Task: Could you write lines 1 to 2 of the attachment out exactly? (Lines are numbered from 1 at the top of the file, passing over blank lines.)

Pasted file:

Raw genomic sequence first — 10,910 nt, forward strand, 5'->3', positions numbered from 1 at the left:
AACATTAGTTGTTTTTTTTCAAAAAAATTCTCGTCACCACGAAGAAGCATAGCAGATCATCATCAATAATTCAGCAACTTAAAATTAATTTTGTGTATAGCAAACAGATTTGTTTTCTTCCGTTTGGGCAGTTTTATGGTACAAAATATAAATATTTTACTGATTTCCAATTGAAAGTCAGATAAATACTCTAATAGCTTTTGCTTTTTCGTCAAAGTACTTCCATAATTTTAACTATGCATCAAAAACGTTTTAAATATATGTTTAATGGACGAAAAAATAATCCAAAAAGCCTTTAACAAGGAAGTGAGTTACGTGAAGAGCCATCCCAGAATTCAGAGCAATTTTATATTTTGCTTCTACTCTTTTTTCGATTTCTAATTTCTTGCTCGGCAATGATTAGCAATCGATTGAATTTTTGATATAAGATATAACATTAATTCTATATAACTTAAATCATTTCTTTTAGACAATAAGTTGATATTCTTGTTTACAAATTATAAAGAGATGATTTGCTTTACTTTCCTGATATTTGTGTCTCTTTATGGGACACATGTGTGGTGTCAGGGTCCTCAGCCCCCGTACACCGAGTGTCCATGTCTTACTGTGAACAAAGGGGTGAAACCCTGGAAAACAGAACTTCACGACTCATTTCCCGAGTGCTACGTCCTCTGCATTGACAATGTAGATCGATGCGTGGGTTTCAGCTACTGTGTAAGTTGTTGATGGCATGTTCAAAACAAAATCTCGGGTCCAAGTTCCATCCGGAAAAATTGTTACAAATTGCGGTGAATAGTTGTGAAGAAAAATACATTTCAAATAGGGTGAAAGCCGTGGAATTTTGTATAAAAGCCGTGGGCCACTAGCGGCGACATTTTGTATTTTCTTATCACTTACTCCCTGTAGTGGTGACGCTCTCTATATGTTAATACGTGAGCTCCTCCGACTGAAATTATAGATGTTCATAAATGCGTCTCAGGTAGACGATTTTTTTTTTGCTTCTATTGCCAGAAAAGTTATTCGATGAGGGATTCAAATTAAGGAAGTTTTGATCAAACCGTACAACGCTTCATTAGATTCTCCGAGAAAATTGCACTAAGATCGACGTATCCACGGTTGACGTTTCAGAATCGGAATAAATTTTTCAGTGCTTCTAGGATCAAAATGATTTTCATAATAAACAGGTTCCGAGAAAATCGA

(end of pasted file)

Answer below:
Raw genomic sequence first — 10,910 nt, forward strand, 5'->3', positions numbered from 1 at the left:
AACATTAGTTGTTTTTTTTCAAAAAAATTCTCGTCACCACGAAGAAGCATAGCAGATCATCATCAATAATTCAGCAACTTAAAATTAATTTTGTGTATAGCAAACAGATTTGTTTTCTTCCGTTTGGGCAGTTTTATGGTACAAAATATAAATATTTTACTGATTTCCAATTGAAAGTCAGATAAATACTCTAATAGCTTTTGCTTTTTCGTCAAAGTACTTCCATAATTTTAACTATGCATCAAAAACGTTTTAAATATATGTTTAATGGACGAAAAAATAATCCAAAAAGCCTTTAACAAGGAAGTGAGTTACGTGAAGAGCCATCCCAGAATTCAGAGCAATTTTATATTTTGCTTCTACTCTTTTTTCGATTTCTAATTTCTTGCTCGGCAATGATTAGCAATCGATTGAATTTTTGATATAAGATATAACATTAATTCTATATAACTTAAATCATTTCTTTTAGACAATAAGTTGATATTCTTGTTTACAAATTATAAAGAGATGATTTGCTTTACTTTCCTGATATTTGTGTCTCTTTATGGGACACATGTGTGGTGTCAGGGTCCTCAGCCCCCGTACACCGAGTGTCCATGTCTTACTGTGAACAAAGGGGTGAAACCCTGGAAAACAGAACTTCACGACTCATTTCCCGAGTGCTACGTCCTCTGCATTGACAATGTAGATCGATGCGTGGGTTTCAGCTACTGTGTAAGTTGTTGATGGCATGTTCAAAACAAAATCTCGGGTCCAAGTTCCATCCGGAAAAATTGTTACAAATTGCGGTGAATAGTTGTGAAGAAAAATACATTTCAAATAGGGTGAAAGCCGTGGAATTTTGTATAAAAGCCGTGGGCCACTAGCGGCGACATTTTGTATTTTCTTATCACTTACTCCCTGTAGTGGTGACGCTCTCTATATGTTAATACGTGAGCTCCTCCGACTGAAATTATAGATGTTCATAAATGCGTCTCAGGTAGACGATTTTTTTTTTGCTTCTATTGCCAGAAAAGTTATTCGATGAGGGATTCAAATTAAGGAAGTTTTGATCAAACCGTACAACGCTTCATTAGATTCTCCGAGAAAATTGCACTAAGATCGACGTATCCACGGTTGACGTTTCAGAATCGGAATAAATTTTTCAGTGCTTCTAGGATCAAAATGATTTTCATAATAAACAGGTTCCGAGAAAATCGA